I want to share with you an interesting experiment.
I've been going through tons of Rexroth A10VOs lately (I imagine those of you who repair hydraulic pumps professionally will say something like "who doesn't?!"), and a doubt emerged the other day - I received an A10VO100 with a complaint about an excessive case drain flow (20 l/min), but when I opened it I saw that almost all of the parts looked new. When I inquired about the history of the unit, I was told that it had been overhauled very recently, and when the mechanic installed it on the machine, he ran some tests, and since one of the tests included the measurement of the case drain flow, he discovered the excessive value, and decided to sent the pump for a "check out".
The rotary group parts looked new, but the bias servo-piston had some pretty heavy marks from the bias spring, and the shoe surface was also visibly marked, which meant this part was reused::
Now, when I find this wear in a recently overhauled unit, I know for a fact the repair was done "in a hurry" because even if you opt for reusing a worn-out servo-piston, you should at least lap the shoe surface (which takes very little time since the surface is tiny), but hey - I've done "hasty" repairs myself, so no blaming here. But I began to wonder:
How much does the bias servo-piston, which is always connected to the pump outlet, actually add to the case drain flow? I understand that this knowledge has no practical value, but I got curious - is it something like half a liter per minute? 100 cc per minute? Does the seemingly deep wear mark on the shoe surface add much to it? Damn it! Now I have to find out!
So, I got a brand new bias servo piston, then a slightly worn-out one from a different A10VO100, and compared the radial plays of the three (measured at the shoe head with the piston extended in full displacement position, which is about 50 mm). I got the following numbers:
The servo cylinder extends about 50 mm, and the liner part is about 48 mm long, so since I was measuring the play at the shoe-head, I would "guesstimate" the radial clearance of the assembly to be about 40% of the measured value, which puts the numbers at 0.04, 0.05 and 0.06 mm respectively.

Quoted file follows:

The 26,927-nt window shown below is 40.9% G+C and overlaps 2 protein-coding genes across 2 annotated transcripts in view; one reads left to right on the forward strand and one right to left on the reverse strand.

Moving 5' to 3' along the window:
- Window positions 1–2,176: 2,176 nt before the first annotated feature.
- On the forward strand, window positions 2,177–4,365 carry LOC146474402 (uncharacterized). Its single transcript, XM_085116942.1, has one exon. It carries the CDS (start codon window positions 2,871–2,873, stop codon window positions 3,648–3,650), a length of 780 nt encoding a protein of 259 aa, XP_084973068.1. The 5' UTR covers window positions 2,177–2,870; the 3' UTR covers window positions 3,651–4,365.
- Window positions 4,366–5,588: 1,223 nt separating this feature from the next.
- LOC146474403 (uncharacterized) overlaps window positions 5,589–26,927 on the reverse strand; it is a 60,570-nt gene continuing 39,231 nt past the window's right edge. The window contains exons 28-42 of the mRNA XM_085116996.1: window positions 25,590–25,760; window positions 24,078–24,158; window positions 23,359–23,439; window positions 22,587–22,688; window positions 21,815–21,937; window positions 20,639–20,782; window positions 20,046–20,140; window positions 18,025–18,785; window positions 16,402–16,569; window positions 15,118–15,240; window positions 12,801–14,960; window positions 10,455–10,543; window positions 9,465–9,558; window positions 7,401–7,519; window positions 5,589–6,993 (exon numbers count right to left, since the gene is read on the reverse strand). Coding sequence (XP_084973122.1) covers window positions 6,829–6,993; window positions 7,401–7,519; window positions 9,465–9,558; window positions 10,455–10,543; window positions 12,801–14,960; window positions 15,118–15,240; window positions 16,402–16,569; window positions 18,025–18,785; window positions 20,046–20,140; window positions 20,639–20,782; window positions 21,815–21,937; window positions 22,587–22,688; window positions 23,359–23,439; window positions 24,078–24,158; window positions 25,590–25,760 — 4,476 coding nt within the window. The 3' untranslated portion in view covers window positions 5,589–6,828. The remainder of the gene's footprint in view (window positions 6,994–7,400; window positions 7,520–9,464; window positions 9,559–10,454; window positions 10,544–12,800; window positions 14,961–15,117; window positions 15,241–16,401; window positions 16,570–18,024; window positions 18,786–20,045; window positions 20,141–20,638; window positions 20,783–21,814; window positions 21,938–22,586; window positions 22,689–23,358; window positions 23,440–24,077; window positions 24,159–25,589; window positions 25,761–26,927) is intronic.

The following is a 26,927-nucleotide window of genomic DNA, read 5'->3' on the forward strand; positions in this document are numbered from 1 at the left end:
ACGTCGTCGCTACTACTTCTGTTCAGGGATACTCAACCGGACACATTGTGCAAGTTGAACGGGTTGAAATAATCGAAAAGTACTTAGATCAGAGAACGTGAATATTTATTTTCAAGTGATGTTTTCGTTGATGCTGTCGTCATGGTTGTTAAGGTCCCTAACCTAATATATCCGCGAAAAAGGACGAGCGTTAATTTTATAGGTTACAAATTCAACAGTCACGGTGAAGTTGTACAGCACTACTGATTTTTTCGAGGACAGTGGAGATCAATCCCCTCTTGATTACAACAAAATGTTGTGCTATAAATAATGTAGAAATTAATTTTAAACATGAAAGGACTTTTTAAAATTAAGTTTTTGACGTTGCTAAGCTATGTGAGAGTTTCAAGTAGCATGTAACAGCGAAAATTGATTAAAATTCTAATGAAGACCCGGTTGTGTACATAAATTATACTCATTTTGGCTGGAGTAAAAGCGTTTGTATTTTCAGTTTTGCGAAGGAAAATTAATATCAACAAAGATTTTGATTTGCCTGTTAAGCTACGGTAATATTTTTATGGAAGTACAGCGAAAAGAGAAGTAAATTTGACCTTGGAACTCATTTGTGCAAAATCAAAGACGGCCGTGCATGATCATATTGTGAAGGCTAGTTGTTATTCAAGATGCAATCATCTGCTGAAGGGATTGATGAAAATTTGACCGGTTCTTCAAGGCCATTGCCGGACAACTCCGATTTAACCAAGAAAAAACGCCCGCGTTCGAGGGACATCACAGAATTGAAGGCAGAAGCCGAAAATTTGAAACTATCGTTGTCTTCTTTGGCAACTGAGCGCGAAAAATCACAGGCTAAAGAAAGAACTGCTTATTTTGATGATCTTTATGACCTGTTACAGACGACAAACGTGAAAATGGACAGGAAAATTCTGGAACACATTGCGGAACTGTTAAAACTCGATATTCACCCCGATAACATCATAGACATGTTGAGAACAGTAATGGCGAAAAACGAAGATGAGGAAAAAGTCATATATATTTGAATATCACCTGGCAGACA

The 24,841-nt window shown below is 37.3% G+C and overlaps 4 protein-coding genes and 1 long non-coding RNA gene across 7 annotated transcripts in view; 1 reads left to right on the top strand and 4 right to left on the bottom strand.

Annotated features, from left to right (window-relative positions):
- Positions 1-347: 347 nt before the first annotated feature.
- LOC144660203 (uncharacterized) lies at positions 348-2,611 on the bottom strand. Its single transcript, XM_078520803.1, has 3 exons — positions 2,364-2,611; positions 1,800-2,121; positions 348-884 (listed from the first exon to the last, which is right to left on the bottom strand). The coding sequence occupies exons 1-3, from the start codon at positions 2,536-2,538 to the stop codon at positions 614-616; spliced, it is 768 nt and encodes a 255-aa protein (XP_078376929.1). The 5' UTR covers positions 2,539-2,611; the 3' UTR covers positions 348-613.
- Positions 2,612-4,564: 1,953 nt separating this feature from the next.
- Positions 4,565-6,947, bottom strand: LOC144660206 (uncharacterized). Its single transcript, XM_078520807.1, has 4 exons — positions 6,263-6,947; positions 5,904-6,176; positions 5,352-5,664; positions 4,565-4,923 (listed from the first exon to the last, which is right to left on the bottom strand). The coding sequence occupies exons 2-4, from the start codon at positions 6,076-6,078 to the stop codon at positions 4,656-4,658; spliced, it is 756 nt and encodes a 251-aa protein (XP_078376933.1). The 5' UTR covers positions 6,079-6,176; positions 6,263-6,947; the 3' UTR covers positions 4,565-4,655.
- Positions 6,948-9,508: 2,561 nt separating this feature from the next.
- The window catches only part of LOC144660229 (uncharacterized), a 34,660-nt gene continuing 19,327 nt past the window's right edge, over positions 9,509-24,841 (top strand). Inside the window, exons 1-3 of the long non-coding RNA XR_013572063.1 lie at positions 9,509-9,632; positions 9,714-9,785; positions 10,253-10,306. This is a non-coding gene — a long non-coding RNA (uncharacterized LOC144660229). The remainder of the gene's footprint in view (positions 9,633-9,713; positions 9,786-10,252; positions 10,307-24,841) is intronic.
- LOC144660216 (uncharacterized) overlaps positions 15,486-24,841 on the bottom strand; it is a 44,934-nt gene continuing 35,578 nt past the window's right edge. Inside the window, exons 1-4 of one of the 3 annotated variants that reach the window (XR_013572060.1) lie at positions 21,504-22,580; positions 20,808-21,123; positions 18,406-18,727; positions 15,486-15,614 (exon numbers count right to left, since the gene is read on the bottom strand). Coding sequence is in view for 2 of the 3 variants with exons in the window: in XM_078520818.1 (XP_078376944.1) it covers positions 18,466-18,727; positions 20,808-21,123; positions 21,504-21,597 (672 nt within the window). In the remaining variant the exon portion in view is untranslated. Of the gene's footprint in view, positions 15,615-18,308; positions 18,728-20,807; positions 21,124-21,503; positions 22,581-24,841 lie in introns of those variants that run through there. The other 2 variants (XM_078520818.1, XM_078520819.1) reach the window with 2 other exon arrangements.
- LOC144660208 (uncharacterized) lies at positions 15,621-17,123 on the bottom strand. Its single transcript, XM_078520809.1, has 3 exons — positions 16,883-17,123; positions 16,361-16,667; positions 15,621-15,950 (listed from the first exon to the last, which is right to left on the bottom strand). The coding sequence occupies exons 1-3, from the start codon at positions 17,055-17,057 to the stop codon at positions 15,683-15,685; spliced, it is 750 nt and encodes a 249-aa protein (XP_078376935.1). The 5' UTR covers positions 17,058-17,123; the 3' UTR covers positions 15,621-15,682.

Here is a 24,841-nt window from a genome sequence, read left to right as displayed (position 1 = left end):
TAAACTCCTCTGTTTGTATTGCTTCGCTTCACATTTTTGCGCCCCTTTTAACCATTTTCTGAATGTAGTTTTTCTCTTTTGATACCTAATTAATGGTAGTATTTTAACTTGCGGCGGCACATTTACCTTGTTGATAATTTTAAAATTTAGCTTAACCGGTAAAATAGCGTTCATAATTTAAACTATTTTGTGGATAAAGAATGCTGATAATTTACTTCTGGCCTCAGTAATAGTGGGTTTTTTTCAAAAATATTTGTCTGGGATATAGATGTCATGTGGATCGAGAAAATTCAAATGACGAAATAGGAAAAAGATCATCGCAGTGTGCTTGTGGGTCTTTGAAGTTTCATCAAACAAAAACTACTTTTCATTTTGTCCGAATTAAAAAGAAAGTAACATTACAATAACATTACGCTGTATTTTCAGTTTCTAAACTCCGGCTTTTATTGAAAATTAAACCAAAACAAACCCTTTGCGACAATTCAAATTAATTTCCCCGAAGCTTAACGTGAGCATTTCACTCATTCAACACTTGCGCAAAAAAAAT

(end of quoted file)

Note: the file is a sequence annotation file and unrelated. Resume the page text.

Then I quickly devised this "futuristic-looking contraption" out of scrap metal:
And then I used it to see (literally - see) how much of the internal leakage a bias piston of a Rexroth A10VO100 pump produces.
Well, I can tell you one thing. I knew that the leakage would be small, but I never expected it to be that small! I was expecting the slightly worn-out servo cylinder to behave OK, but I also thought the one with the pretty noticeable wear pattern on the flat shoe face would be spraying oil all over the place. But this was not the case. The servo piston shoe and the matching swash-plate (bronze) shoe are not perfectly centered in my "test rig", and I did try rotating the piston to see if I could find a position in which it would leak more because of the wear pattern not matching the bronze shoe - but no! The damned thing would not leak more! Some measly drops of oil were all I got! There was a clear difference between the "slightly worn" and the "heavily worn" assemblies, but the leakage was always in the order of "drops per second".
Note that when I say "heavily worn" here I mean "the one that has the most wear". There were no deep scratches or anything that would suggest that the part needs immediate replacement. I actually tried my best to take pictures of the surface wear of the servo-piston rod but you can't see any details in them because the surface is so shiny.
A YouTube video is worth a thousand words, so I made a small video of the radial play measurements and the leakage test (please, don't mind the auto-focus of my phone - it has a mind of its own):